I could not access the Spectrum site to pay my monthly bill. I was entering my password correctly…so far as I knew…and I was told by the website that the information I input did not match their records. Back to the phone I went, with great reluctance, given my mostly unsuccessful efforts to date.
After running through the gauntlet of artificial-stupid questions in the automated phone queue, I was put in touch with an actual human, Shannon. I summarized my problems with accessing my various accounts but decided to focus first on paying my bill. I could access my condo account, but not my old apartment account when I tried to enter input it manually. While speaking with Shannon, I saw that my browser had saved a password for the apartment account that was longer than the one I had on hand. On a whim, I tried using that password, and huzzah! It worked. Okay, so the problem with the passwords wasn’t (necessarily) my IP address being hijacked. I could update those later.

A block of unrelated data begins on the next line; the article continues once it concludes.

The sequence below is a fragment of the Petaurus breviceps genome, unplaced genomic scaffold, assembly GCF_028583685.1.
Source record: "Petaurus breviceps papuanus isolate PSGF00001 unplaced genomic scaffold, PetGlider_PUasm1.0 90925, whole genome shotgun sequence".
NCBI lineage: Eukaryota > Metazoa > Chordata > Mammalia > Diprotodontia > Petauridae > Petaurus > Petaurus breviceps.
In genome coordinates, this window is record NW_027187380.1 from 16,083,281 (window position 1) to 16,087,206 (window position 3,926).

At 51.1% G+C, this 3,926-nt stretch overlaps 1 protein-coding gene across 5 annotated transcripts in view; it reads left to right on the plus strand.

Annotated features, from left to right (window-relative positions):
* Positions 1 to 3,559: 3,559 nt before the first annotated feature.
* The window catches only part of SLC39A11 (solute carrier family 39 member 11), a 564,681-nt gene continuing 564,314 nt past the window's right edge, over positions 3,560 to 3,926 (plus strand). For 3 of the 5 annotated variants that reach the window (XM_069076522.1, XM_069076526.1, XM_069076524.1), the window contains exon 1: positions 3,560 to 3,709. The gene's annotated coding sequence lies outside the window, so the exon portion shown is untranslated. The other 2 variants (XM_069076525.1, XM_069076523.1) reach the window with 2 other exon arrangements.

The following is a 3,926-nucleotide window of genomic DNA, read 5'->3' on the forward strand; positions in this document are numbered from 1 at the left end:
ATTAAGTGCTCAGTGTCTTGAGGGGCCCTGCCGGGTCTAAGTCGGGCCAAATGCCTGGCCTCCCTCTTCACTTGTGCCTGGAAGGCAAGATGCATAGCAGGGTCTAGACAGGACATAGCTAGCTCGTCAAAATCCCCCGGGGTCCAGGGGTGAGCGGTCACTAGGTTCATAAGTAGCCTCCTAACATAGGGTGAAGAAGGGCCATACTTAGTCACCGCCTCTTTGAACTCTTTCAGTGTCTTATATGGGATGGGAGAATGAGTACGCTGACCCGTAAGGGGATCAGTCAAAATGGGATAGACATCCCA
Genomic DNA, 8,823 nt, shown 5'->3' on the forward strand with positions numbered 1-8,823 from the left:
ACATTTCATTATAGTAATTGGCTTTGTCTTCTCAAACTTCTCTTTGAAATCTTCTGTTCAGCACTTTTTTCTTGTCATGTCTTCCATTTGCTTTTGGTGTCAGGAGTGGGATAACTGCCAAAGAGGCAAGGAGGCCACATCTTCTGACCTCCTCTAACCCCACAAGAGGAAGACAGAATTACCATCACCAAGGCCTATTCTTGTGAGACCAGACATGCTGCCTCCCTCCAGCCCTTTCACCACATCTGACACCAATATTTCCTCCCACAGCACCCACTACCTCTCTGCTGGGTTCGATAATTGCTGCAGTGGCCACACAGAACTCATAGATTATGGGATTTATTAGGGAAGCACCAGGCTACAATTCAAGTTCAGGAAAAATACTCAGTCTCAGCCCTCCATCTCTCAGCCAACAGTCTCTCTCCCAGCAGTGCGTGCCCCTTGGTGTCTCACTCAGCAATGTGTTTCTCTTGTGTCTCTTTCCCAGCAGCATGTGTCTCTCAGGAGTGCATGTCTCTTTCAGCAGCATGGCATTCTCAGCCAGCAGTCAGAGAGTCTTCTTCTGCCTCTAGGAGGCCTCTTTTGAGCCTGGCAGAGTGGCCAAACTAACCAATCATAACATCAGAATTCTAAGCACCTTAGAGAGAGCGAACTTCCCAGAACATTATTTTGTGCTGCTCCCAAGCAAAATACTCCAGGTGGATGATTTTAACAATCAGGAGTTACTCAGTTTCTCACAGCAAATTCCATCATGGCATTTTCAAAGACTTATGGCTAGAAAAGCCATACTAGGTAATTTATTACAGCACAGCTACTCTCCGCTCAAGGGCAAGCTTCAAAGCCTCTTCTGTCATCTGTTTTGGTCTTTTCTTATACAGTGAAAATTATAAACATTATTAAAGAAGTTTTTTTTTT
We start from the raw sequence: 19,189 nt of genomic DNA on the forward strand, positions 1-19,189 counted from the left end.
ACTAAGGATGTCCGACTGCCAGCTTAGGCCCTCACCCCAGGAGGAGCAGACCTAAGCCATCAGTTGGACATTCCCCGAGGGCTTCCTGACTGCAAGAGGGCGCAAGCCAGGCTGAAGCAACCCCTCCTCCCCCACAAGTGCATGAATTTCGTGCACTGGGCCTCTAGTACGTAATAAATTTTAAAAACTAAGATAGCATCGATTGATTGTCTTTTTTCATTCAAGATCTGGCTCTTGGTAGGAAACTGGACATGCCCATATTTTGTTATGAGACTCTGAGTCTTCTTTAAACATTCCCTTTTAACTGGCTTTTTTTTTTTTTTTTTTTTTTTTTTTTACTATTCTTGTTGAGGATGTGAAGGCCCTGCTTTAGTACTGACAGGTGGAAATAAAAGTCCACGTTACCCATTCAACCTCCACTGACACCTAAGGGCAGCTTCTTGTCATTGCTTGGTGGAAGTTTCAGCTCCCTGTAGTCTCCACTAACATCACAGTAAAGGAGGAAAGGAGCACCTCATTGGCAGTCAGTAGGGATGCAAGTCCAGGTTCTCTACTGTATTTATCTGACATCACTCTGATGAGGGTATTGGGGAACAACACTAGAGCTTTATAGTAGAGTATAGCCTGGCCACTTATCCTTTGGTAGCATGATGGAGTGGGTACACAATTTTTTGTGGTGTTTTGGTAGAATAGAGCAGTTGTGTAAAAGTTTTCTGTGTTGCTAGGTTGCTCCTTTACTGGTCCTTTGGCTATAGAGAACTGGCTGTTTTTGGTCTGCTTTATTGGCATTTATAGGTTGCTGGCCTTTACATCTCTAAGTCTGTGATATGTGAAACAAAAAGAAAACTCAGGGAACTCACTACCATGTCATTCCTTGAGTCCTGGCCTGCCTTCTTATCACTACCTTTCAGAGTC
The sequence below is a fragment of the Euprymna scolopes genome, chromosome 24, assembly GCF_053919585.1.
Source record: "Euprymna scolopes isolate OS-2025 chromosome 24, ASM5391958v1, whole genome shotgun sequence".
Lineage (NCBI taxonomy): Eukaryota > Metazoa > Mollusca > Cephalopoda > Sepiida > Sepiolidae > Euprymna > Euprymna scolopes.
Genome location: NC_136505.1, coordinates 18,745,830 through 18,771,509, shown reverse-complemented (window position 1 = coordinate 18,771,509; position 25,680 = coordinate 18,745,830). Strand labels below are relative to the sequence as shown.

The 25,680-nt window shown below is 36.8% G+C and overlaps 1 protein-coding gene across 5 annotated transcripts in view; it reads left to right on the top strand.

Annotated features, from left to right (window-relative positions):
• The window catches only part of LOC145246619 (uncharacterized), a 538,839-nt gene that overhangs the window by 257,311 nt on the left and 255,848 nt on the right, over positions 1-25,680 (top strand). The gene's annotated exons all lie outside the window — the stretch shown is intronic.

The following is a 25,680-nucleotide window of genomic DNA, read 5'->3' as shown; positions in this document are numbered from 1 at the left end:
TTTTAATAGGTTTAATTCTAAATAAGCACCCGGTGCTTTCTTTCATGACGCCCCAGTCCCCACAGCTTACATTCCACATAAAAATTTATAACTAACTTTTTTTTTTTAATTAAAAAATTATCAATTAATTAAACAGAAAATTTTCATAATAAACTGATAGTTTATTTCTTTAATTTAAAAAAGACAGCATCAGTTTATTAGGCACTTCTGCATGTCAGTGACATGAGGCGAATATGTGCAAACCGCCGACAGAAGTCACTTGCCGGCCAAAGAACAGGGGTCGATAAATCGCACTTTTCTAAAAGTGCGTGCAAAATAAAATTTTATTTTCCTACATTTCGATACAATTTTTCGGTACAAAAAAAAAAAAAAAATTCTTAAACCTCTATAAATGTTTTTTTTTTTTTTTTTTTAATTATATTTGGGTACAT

Back to the cable TV issue, which was still preventing me from accessing basic channels like the Big Four networks (ABC, NBC, CBS, Fox), which I view primarily to watch football. They should have been included in my basic Spectrum app via Roku. Shannon asked if I moved the Roku back and forth between the old address and the new one. I said no, just the one time. Shannon explained that she had Roku in her home, and the problem was that the app didn’t recognize where it was. She asked me to remove the Spectrum app from the Roku home screen and reinstall it. I did so and, much to my surprise, upon reopening my Spectrum app, I was able to view basic TV channels again! Huzzah! Shannon gets a gold star for finally resolving a two-month-long problem!